JPMorgan Chase & Co is concerned about loans that finance some leveraged buyouts, and is scaling back from what is a booming area, even as its overall loan portfolio grows, a top executive said in an interview.
Loans that fund smaller leveraged buyouts, where companies often do not have the size or financial resources to weather a business downturn, look particularly hazardous, Doug Petno, chief executive of commercial banking at JPMorgan, told Reuters.
Other lenders seem to be overly confident about the future because loan losses in leveraged buyouts – considered a risky area in general – have been low recently, Petno added.
Seven years after the financial crisis, lenders are relatively sanguine about credit risk. Outstanding loans grew 1.63 percent in the first quarter for all U.S. banks from the fourth quarter, according to the Federal Reserve, a solid pace by historical measures.
But JPMorgan, the largest U.S. bank by assets, is growing slower than the overall market, and sees reasons to be more selective about credit quality now. On Tuesday, it said its loan book grew just 0.9 percent on a sequential basis to $764 billion.
All of JPMorgan’s middle market loans represent about $50 billion of that, so the slow growth likely reflects caution in other areas of the bank, too.
“It is quite likely that the bad loans in the industry are getting done today, when the credit market is so benign and everybody is lending,” Petno said in an interview before the bank posted better than forecast quarterly earnings.
Bank stock analyst Fred Cannon of Keefe, Bruyette & Woods, said JPMorgan’s caution may take time to prove its value.
“In the short-term it limits their participation in the economic booms, but it probably helps them stay away from the busts, too,” Cannon said. “It makes them more stable.”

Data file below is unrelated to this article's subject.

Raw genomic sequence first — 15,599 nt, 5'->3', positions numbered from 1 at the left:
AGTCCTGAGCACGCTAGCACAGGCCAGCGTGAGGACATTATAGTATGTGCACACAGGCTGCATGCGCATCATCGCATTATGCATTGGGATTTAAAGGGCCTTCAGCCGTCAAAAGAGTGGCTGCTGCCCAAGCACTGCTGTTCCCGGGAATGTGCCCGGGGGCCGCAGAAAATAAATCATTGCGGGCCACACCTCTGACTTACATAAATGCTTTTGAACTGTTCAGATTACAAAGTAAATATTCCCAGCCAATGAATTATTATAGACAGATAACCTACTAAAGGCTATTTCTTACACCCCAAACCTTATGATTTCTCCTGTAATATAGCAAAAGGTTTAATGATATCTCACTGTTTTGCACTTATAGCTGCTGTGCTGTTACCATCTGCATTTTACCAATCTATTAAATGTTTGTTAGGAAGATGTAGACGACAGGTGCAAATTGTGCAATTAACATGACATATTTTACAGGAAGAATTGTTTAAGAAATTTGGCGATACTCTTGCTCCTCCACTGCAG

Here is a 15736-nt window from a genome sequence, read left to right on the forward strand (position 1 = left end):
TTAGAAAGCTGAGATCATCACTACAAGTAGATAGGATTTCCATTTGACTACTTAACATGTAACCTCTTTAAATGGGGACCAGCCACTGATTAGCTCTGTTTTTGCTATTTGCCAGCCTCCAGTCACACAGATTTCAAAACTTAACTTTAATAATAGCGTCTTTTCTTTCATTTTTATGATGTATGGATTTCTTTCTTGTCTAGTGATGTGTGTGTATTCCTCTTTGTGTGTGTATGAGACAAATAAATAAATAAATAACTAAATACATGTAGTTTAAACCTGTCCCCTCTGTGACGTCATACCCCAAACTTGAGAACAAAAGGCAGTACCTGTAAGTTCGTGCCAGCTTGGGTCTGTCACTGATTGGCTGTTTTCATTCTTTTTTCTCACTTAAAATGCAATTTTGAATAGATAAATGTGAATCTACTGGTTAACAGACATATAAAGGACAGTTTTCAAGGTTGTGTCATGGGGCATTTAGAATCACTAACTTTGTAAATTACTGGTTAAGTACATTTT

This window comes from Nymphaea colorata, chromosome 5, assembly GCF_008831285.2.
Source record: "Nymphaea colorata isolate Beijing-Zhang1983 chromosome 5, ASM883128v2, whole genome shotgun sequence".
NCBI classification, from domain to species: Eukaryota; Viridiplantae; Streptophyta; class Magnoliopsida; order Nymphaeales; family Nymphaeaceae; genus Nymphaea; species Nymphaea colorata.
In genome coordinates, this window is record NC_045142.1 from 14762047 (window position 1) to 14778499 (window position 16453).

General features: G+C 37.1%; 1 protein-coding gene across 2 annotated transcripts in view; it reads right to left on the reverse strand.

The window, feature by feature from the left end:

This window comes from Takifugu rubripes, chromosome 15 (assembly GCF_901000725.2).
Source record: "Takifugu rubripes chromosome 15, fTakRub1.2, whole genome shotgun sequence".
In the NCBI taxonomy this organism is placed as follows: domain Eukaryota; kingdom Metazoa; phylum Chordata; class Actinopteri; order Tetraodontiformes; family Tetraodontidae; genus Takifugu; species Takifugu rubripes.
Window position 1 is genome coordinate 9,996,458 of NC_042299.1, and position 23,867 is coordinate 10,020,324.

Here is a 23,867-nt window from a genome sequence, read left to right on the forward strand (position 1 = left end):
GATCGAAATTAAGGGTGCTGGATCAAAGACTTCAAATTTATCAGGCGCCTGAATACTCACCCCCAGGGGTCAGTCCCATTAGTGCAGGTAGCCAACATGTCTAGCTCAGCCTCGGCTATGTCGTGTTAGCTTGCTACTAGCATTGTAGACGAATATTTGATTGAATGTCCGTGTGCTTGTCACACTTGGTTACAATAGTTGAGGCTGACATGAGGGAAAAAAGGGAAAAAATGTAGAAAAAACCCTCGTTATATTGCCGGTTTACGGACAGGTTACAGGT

Regulators share JPMorgan’s concerns about credit quality for leveraged buyouts, in which companies are acquired using borrowed funds, often using their assets as collateral. In 2013, the Federal Reserve and other U.S. regulators set guidelines for how much debt was reasonable for private equity firms to use in leveraged buyouts.
Those guidelines, which limit the debt to around six times a measure of cash flow known as earnings before interest, tax, depreciation, and amortization, seem to be having an impact on the overall market for buyouts: average levels of debt relative to EBITDA have dropped to 5.7 times so far in 2015, versus 6.6 times in last year’s third quarter, according to Thomson Reuters Loan Pricing Corp.
Smaller buyouts tend to feature lower ratios of debt to EBITDA, but those levels have been creeping higher. The ratio of average debt to EBITDA in smaller deals rose to 5.43 in 2014, nearly as high as the peak of 5.53 in 2007 before the financial crisis.
The lending terms known as covenants have also become too loose for JPMorgan’s comfort.
“To me, that is the riskiest lending out there,” Petno said. Of the $385 billion of loans made last year to companies that do buyouts, $65 billion were for smaller deals, according to Thomson Reuters. Middle market LBOs hit a post-crisis high in 2014.
SIGNS OF TROUBLE
Big banks have reasons beyond credit quality to dislike buyout loans for small companies. The loans tend to require banks to hold more capital to satisfy regulators than with other loans. They are relatively expensive to make for their size. Because they are small, they are harder for banks to trade away if trouble hits.
There are reasons to be concerned about credit quality among companies in general now. The National Association of Credit Managers said in late March that fewer companies appear to be extending trade credit to other businesses. The drop is the first since 2008.
And 26 publicly traded U.S. corporations filed for bankruptcy in the first three months of 2015, the busiest first quarter since 2010, according to a Reuters analysis of data from research firm bankruptcompanynews.com. Data for smaller, privately-held companies was unavailable.
To be sure, these are early signs of difficulty and may just be blips. And JPMorgan is still more than willing to extend credit. The bank’s loans to small and mid-sized companies grew 4 percent in the quarter, powered in part by companies drawing more on their lines of credit. JPMorgan likes those loans because they are made to customers whose credit it has already vetted and which they’ve often known for years.
In prior quarters, its discipline has proved more painful – in the first quarter of last year, for example, the bank posted a 19 percent decline in profit in part because it was not willing to take more risks.
(Reporting by David Henry, additional reporting by Tom Hals in Wilmington, Delaware, Editing by Dan Wilchins and Christian Plumb)
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